The first tip-off: Melvin Coy, 25 (Seven years)

Coy had a young child but shirked his parental duties and his welding job to sit around smoking cannabis at the homes of teenage friends, talking motorbikes and football.

He was the first person to alert Mercer to the presence of rival Strand Gang teenagers in Croxteth. After the shooting he drove Mercer to Knowsley industrial estate in his well-recognised green Ford Galaxy to burn clothes.

In evidence, Coy admitted speaking to Mercer 50 minutes before the shooting, contradicting Mercer's claim that he had lost his mobile phone the weekend before. Coy conceded he was on the industrial estate but said he had forgotten what he did there.

The Scout: Gary Kays, 26 (Seven years)

after hearing that rivals were on "his" turf, Kays called Mercer and told him Wayne Brady was at the Fir Tree pub. Kays was well known around Croxteth Park, cruising in his leased £45,000 Audi Q7 car. Though a joiner, his money came from selling drugs.

After the killing, he and Coy took Mercer and the others to an industrial estate in Kirkby where Mercer's bike was dumped and forensic evidence removed. He denied being in the Croxteth Crew and insisted they were friends because of their love of off-road biking. He has convictions for possessing cannabis, dangerous driving, and driving without insurance and a licence.

The Armourer: James Yates, 20 (Awaiting sentencing)

Known as Yatzy, he bought the gun that killed Rhys, a modified First World War Smith & Wesson revolver, three years earlier, and gave it to Mercer on the day of the shooting.

Slightly built and profoundly insecure, the habitual dope-smoker's obsession with firearms was tangible from the childish drawings and graffiti glorifying weaponry which police found in his bedroom. After Rhys was shot, Mercer summoned Yates. Despite his leg being in a plaster cast, Yates swung straight behind the scheme to hide the weapon, dump Mercer's bike and douse him in petrol at a nearby industrial estate to remove forensic evidence. He later jumped from a first-floor window to try to escape police.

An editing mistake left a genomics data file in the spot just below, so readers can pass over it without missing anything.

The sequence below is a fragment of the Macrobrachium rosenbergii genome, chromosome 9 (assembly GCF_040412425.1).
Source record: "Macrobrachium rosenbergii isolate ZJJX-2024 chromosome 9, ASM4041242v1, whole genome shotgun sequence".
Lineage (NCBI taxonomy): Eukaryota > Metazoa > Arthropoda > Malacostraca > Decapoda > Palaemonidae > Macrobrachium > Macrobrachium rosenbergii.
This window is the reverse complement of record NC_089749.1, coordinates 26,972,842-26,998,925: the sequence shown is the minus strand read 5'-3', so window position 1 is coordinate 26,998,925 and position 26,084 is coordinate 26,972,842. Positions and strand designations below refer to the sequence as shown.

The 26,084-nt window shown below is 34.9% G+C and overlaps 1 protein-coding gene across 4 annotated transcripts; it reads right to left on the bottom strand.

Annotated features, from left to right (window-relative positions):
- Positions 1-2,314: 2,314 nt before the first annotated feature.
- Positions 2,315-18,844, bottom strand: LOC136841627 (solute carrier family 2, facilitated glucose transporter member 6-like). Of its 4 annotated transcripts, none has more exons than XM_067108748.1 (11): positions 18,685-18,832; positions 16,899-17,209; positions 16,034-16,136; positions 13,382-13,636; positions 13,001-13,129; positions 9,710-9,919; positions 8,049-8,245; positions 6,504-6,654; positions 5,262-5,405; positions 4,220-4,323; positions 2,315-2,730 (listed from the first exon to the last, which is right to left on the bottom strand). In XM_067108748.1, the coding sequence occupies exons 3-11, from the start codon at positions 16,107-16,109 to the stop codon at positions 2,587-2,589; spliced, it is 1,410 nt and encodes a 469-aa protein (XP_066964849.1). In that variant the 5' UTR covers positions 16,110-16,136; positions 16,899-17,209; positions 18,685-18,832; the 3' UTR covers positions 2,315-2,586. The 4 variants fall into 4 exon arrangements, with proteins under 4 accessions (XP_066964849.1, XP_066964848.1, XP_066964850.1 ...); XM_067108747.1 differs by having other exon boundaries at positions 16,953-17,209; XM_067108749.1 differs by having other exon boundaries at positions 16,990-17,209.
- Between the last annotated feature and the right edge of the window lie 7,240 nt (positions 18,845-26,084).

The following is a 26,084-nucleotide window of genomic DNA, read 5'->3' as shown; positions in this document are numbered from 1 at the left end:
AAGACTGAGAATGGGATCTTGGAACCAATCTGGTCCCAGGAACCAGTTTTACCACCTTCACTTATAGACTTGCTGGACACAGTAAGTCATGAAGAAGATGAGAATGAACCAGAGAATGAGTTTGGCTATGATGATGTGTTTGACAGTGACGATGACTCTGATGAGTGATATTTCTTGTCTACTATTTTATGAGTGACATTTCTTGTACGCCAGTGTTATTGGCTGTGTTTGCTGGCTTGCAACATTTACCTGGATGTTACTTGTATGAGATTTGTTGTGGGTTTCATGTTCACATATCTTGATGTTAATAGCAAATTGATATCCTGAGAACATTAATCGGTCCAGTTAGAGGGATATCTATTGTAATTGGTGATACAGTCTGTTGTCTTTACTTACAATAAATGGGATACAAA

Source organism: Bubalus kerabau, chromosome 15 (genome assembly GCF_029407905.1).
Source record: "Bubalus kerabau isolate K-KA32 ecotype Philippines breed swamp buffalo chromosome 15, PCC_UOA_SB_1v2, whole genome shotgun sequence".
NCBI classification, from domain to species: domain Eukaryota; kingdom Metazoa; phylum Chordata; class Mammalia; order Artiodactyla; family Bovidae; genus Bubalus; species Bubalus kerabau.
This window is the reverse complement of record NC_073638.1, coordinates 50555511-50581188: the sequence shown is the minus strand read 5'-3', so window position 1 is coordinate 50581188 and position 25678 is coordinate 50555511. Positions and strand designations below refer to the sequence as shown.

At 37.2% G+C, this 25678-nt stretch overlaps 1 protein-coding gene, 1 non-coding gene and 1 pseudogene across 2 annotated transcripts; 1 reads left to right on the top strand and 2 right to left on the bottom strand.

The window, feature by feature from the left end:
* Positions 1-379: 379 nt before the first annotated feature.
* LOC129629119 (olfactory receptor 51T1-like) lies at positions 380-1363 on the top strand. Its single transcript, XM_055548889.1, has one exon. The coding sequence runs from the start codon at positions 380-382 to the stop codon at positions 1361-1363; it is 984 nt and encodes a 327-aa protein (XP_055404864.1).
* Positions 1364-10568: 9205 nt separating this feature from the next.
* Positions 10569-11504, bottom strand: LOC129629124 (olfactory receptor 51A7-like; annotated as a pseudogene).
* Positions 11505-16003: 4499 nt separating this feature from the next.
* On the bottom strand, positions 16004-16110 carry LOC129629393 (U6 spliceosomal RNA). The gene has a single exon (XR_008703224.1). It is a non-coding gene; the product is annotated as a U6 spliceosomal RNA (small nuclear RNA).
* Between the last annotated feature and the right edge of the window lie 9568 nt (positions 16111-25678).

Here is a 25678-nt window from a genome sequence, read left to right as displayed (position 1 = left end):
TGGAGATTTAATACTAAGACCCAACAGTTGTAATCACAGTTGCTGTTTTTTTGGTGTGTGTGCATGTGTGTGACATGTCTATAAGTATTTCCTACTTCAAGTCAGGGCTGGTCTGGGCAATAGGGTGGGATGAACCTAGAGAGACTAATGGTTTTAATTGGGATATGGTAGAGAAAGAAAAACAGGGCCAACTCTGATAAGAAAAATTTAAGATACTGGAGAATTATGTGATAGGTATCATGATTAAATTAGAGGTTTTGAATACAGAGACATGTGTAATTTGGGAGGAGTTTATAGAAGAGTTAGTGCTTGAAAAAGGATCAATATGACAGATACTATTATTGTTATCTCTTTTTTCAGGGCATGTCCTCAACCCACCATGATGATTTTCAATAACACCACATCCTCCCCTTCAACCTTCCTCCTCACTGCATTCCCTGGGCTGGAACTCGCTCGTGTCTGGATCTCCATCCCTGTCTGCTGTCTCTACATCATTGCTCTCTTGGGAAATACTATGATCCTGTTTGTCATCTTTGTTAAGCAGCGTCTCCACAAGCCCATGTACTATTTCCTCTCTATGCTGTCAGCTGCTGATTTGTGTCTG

He refused to answer police but largely admitted his part in the cover-up in prison. While on remand, he proposed to his girlfriend of two years, Leanne Morrey, 19. On the third day of the trial, she arrived at court wearing a diamond engagement ring.

The Alibi: Dean Kelly, 17 (Awaiting sentencing)

On his way to confront the rival gang, Mercer called on his close friend Kelly and asked for help. Kelly refused but after Rhys was killed, he followed Mercer and met the other defendants.

Kelly removed the murder weapon from its hiding place in a dog kennel and placed it in the loft.

Kelly and Mercer shared a criminal history – they were both given Asbos in September 2007 for terrorising staff at Croxteth's sports centre – and he gave Mercer an alibi, claiming they had been watching a DVD about the rapper 50 Cent when Rhys was killed.

The cover-up: Boy M, 16 (Awaiting sentencing)